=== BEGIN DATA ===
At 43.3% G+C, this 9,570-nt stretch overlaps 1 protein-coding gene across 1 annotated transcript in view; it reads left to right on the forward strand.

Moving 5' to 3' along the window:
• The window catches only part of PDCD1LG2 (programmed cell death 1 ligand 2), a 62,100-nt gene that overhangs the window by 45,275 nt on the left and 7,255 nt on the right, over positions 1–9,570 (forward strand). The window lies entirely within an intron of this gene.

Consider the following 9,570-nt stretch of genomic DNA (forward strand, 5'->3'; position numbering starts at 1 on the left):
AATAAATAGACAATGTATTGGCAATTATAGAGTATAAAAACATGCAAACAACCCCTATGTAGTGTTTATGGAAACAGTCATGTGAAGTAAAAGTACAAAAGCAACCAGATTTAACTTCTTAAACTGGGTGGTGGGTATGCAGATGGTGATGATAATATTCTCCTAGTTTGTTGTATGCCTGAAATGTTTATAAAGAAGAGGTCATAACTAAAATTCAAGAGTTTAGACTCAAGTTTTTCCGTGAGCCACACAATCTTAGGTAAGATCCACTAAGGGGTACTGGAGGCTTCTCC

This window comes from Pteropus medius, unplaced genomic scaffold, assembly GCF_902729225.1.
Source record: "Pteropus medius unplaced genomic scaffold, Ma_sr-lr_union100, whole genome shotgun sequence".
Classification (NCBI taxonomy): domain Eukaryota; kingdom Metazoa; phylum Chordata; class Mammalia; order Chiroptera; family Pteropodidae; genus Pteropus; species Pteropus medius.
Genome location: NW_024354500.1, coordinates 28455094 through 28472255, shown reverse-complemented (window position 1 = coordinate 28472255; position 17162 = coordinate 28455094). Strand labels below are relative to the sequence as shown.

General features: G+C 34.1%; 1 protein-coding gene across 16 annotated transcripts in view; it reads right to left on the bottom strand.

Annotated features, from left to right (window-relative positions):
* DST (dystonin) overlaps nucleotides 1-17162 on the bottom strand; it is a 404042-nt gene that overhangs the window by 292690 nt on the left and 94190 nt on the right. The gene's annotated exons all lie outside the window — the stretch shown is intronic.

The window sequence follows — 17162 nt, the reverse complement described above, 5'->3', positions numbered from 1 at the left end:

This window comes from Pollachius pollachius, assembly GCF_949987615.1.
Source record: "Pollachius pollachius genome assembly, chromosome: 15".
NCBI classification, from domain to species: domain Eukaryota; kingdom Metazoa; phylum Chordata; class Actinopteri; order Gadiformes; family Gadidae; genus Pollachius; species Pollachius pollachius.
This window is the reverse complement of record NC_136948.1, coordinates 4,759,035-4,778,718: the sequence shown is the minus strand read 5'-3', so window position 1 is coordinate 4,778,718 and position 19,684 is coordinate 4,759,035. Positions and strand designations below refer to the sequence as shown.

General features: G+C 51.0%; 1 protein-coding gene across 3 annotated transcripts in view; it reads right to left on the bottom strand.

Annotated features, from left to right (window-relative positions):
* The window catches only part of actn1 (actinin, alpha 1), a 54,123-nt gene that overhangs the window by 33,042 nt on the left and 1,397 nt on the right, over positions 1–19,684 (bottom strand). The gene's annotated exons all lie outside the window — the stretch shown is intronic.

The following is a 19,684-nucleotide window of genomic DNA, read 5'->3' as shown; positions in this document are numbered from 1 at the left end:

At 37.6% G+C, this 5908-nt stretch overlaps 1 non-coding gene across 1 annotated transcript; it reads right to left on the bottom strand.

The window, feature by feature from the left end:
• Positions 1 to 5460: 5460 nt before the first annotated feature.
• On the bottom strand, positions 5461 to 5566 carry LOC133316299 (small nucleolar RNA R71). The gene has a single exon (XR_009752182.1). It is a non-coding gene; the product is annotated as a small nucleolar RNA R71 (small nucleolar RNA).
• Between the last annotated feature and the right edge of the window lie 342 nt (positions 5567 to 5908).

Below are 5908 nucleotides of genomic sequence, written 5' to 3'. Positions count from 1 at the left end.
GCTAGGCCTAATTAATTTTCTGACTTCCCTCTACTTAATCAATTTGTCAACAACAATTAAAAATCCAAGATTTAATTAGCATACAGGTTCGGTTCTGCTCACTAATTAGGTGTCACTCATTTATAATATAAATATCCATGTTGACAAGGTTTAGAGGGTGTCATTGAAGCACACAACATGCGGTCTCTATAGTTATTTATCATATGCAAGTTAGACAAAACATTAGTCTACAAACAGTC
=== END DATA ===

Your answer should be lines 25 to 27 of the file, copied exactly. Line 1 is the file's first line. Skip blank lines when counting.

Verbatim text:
• On the bottom strand, positions 5461 to 5566 carry LOC133316299 (small nucleolar RNA R71). The gene has a single exon (XR_009752182.1). It is a non-coding gene; the product is annotated as a small nucleolar RNA R71 (small nucleolar RNA).
• Between the last annotated feature and the right edge of the window lie 342 nt (positions 5567 to 5908).

Below are 5908 nucleotides of genomic sequence, written 5' to 3'. Positions count from 1 at the left end.